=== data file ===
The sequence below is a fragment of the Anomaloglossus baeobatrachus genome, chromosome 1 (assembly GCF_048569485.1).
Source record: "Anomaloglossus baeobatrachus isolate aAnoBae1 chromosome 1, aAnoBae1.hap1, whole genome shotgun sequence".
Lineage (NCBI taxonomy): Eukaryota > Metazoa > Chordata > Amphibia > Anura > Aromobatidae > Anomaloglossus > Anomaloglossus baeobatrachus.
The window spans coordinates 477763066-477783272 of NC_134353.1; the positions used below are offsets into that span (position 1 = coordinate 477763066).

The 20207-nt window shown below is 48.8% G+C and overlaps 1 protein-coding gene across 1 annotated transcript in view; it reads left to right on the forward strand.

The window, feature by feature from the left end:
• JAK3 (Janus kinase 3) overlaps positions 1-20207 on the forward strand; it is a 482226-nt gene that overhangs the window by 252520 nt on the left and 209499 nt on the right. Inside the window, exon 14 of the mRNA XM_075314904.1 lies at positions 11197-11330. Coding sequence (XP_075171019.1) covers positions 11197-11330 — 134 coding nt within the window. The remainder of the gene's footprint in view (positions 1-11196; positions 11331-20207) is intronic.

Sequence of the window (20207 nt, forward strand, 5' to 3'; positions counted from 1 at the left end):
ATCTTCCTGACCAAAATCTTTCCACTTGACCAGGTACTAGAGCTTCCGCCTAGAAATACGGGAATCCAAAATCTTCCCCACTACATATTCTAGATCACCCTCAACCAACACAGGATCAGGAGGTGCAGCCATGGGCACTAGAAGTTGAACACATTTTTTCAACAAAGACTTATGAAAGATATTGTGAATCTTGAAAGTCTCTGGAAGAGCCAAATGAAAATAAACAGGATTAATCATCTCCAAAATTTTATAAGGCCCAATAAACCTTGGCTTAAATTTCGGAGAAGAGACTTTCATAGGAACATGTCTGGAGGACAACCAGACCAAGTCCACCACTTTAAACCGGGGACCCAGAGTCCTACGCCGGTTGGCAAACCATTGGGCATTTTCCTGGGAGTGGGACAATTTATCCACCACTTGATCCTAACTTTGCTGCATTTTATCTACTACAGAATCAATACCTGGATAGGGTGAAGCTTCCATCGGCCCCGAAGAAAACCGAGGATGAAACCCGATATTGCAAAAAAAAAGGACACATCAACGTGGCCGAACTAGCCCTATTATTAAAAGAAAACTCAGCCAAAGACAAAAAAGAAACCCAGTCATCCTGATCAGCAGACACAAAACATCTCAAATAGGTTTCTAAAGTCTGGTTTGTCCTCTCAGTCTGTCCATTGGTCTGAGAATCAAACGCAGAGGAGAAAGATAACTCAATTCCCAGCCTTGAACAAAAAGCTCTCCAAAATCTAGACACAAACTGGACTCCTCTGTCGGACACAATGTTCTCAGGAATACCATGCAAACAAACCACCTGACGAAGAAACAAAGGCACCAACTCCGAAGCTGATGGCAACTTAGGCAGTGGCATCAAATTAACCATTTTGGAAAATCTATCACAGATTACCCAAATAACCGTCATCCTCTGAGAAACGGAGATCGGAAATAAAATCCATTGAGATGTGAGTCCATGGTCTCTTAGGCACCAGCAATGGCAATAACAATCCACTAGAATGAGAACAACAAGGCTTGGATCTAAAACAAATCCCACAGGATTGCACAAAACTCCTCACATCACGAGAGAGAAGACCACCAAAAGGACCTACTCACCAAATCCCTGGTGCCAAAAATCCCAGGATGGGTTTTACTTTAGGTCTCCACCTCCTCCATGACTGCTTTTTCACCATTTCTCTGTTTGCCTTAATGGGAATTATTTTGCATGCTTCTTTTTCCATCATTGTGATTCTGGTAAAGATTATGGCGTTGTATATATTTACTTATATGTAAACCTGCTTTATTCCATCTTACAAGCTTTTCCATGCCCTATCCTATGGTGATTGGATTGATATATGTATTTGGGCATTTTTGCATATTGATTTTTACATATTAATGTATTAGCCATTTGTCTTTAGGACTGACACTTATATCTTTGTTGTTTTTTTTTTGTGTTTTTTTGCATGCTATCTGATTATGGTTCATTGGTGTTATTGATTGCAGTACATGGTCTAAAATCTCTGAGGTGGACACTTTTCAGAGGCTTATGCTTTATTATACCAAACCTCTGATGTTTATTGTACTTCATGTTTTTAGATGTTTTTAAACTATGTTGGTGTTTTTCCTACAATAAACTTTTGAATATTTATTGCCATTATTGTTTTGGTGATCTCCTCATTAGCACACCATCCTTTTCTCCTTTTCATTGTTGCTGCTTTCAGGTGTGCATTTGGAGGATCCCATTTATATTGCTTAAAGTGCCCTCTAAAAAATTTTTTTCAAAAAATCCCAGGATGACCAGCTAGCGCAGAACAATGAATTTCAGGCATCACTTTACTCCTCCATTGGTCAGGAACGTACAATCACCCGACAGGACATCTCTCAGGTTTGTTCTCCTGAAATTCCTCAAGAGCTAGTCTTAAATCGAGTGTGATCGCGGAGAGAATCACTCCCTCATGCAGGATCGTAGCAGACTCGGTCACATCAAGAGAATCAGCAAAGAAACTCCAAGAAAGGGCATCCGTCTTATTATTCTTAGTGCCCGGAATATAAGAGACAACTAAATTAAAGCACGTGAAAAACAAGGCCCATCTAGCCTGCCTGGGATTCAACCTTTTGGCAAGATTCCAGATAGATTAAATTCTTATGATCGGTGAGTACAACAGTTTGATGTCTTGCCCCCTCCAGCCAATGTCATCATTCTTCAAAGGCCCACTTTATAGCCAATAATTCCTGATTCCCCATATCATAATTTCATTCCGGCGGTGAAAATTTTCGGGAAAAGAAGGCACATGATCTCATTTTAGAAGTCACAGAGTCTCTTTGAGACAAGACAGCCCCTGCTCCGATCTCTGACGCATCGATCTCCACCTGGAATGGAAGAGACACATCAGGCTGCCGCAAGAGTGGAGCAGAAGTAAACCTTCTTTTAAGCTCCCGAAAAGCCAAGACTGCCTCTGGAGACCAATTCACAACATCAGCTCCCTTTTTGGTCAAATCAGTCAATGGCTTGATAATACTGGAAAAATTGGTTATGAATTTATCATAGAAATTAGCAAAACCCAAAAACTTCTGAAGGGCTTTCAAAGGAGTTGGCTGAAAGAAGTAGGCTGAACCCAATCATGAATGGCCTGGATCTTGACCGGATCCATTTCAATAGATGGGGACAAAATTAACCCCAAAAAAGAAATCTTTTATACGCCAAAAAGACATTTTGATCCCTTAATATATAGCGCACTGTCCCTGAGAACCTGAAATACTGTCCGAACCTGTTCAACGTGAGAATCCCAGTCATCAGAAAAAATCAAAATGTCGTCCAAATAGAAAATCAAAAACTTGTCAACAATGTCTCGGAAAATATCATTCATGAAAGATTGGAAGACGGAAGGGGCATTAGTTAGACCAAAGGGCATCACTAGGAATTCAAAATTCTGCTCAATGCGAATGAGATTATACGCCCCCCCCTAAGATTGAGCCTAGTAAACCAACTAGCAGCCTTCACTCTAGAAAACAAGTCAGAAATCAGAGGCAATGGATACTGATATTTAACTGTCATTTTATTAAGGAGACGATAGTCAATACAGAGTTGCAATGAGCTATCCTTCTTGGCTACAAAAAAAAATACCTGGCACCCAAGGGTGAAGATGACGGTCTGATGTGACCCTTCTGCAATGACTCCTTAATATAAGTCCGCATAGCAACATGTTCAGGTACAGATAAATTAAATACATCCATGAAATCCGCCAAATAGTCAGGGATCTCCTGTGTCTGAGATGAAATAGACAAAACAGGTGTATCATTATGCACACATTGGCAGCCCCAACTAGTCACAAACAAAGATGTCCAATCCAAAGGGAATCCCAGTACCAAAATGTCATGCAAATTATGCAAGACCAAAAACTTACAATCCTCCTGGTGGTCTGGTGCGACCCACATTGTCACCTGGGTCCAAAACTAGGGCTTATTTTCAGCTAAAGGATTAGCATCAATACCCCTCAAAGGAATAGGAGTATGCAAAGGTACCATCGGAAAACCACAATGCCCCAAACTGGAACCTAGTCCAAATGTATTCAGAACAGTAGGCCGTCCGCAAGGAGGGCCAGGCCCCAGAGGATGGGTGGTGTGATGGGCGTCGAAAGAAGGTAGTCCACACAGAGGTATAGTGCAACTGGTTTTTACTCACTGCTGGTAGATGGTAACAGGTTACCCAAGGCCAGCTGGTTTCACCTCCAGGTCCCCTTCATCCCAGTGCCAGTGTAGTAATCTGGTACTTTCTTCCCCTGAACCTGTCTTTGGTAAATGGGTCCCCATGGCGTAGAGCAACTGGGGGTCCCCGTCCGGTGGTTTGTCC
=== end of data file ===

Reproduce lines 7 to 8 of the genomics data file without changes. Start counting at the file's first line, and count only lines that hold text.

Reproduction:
• JAK3 (Janus kinase 3) overlaps positions 1-20207 on the forward strand; it is a 482226-nt gene that overhangs the window by 252520 nt on the left and 209499 nt on the right. Inside the window, exon 14 of the mRNA XM_075314904.1 lies at positions 11197-11330. Coding sequence (XP_075171019.1) covers positions 11197-11330 — 134 coding nt within the window. The remainder of the gene's footprint in view (positions 1-11196; positions 11331-20207) is intronic.

Sequence of the window (20207 nt, forward strand, 5' to 3'; positions counted from 1 at the left end):